Making my way up to the field behind the Key Bank on West Genesee Street, I noticed a cluster of high school lacrosse players - a healthy combination of under and upperclassmen - huddled around an older gentleman.
The man was none other then West Genesee (N.Y.) varsity head coach Mike Messere. With a stick in his hand, he was diligently demonstrating to the crop of young men on how to correctly pick up a ground ball.
I drifted to the sidelines and struck up a conversation with Mr. Spillet, a volunteer coach that has been helping out alongside Messere for quite some time now.
"He's great," Mr. Spillet said referring to Messere. "Knows so much about the game."
My short 20-minute drive brought me to Camillus to pick Messere's brain about junior Nick Mellen - a 2015 Syracuse commit - and, of course, to soak in as much lacrosse knowledge as possible before the rain came pouring down.
"We are trying to bring the freshmen into the game," Messere said about his annual lacrosse socialization, "We are trying to familiarize them with what we do here (at West Genesee), what is expected at the varsity level, what kind of (defensive) rides we do, what different things we do in the game and attitude."
He points to a young man's brightly colored shorts.
"Those fancy shorts," he said waving his finger, "We wear just blue and gold shorts."
Messere's lacrosse I.Q. is superior. It was apparent that Messere doesn't stray too far from his winning formula of self-discipline and old school tactics. His well-documented success got him inducted into the Lacrosse Hall of Fame in 1994 and he is the all-time leader in lacrosse coaching wins. Evaluating talent is also something that is included on his resume.
"Nick is outstanding athletically," Messere said. "By the time he gets to Syracuse, he will have already played at a high level of competition. He has already won one State Championship and several sectional championships. He brings everything, hopefully, to the table for them."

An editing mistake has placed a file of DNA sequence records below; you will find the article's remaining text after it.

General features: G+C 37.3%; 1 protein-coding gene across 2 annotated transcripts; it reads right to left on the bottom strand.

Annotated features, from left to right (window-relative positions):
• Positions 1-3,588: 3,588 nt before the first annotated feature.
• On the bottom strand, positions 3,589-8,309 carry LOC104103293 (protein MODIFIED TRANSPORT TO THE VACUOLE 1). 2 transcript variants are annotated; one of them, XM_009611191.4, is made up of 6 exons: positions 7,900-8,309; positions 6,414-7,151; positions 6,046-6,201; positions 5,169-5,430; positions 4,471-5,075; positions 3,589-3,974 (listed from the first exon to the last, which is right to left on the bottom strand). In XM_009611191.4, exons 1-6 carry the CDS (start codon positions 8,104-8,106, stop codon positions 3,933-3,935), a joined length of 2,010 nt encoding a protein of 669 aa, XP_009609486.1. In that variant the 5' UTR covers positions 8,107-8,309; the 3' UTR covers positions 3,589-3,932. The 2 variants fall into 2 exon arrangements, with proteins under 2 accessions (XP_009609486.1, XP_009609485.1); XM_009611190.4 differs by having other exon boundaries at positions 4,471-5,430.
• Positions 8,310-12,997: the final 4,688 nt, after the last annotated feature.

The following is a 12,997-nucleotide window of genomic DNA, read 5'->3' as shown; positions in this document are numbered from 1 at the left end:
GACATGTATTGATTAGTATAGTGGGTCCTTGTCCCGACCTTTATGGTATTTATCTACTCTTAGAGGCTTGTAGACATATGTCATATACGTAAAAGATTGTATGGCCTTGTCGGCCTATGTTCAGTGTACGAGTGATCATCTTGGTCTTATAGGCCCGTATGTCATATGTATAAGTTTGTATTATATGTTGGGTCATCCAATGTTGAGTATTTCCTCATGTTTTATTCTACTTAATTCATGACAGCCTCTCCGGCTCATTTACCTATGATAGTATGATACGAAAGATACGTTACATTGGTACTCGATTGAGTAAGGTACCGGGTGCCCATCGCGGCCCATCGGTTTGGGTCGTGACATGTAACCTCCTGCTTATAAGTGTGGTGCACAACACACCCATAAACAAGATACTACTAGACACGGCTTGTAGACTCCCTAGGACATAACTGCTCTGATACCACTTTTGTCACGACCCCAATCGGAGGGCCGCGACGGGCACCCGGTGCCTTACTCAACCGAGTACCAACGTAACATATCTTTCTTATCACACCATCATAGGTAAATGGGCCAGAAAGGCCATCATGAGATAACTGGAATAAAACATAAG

Messere notes that he expects Mellen to improve further this upcoming season.
"He should do better than he did last year," he said. "That's the feeling. He will be in a leadership role and will be more mature. I think there is an immaturity that comes along with the game - and the self-discipline - to play the game the way that we want him to."
One game that stands out in Messere's mind about Mellen in regards to showing his age was against Jamesville-Dewitt. Mellen's sole responsibility was to blanket Jordan Evans, Syracuse's top freshman this season.
"Well, that game he was watching," Messere said bluntly. "All he had to do was watch (Jordan Evans). See, now that's a self-discipline thing there being a young player."
He continued, "You have to make that adjustment. He has to learn that this is what I have to do here and stick to whatever the game plan in. That was one of his weaknesses. He sat back and watched the play. That's the immaturity and lack of self-discipline."
With the blemish aside, Messere said Mellen is the complete package in terms of a lacrosse player.
"Nick has always been built," he said. "He has always been strong. He probably has the best feet, or as good as anyone that has come through (the program). And that's a big one, especially for the collegiate level."
Throughout his tenure at the helm of the West Genesee lacrosse program, Messere has coached only eight players who have not gone on to play lacrosse at the college level. More than 100 of his former players have gone onto to coaching at some level. The recruiting process is something that he knows like the back of his hand.
"I told him had to stay in contact with me and that he was not to make a decision until the bitter last second," he said. "If it was a school he didn't care about, let them go. Continue to go to all the schools. It was back and forth because he is young...he really didn't know what he wanted to do when you're in that kind of situation. It's the most horrible thing; this recruiting at that level with the kid."
With the ever-evolving world that is lacrosse recruiting, one thing, though, remains constant: the pipeline between West Genesee and Syracuse.
"The kids are decent players," Messere said about his players. "(Syracuse) knows they are going through a good program and they have a great sense of the game - that's what we try and teach them.
They play an outstanding mental game as well as well as a physical game."
Coach speak: Nick Mellen
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